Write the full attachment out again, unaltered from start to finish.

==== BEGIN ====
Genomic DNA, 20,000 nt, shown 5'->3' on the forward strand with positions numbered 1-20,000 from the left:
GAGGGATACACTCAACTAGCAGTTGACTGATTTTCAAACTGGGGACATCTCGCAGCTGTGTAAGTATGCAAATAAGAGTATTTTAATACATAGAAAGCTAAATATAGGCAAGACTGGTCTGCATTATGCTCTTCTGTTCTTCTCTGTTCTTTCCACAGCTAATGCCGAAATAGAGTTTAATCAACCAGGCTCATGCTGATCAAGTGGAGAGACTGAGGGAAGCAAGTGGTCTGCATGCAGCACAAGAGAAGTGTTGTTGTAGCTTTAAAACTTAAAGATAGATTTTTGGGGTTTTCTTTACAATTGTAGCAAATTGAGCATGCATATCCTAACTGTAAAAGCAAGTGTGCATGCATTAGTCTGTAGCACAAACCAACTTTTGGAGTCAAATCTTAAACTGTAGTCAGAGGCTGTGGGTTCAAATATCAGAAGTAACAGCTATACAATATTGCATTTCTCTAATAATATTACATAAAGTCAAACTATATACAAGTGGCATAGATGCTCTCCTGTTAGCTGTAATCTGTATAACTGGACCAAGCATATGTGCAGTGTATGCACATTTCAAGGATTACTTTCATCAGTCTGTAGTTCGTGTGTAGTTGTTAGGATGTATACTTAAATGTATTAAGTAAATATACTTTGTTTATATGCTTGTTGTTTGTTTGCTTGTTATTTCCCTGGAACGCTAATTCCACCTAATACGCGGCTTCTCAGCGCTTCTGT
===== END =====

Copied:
Genomic DNA, 20,000 nt, shown 5'->3' on the forward strand with positions numbered 1-20,000 from the left:
GAGGGATACACTCAACTAGCAGTTGACTGATTTTCAAACTGGGGACATCTCGCAGCTGTGTAAGTATGCAAATAAGAGTATTTTAATACATAGAAAGCTAAATATAGGCAAGACTGGTCTGCATTATGCTCTTCTGTTCTTCTCTGTTCTTTCCACAGCTAATGCCGAAATAGAGTTTAATCAACCAGGCTCATGCTGATCAAGTGGAGAGACTGAGGGAAGCAAGTGGTCTGCATGCAGCACAAGAGAAGTGTTGTTGTAGCTTTAAAACTTAAAGATAGATTTTTGGGGTTTTCTTTACAATTGTAGCAAATTGAGCATGCATATCCTAACTGTAAAAGCAAGTGTGCATGCATTAGTCTGTAGCACAAACCAACTTTTGGAGTCAAATCTTAAACTGTAGTCAGAGGCTGTGGGTTCAAATATCAGAAGTAACAGCTATACAATATTGCATTTCTCTAATAATATTACATAAAGTCAAACTATATACAAGTGGCATAGATGCTCTCCTGTTAGCTGTAATCTGTATAACTGGACCAAGCATATGTGCAGTGTATGCACATTTCAAGGATTACTTTCATCAGTCTGTAGTTCGTGTGTAGTTGTTAGGATGTATACTTAAATGTATTAAGTAAATATACTTTGTTTATATGCTTGTTGTTTGTTTGCTTGTTATTTCCCTGGAACGCTAATTCCACCTAATACGCGGCTTCTCAGCGCTTCTGT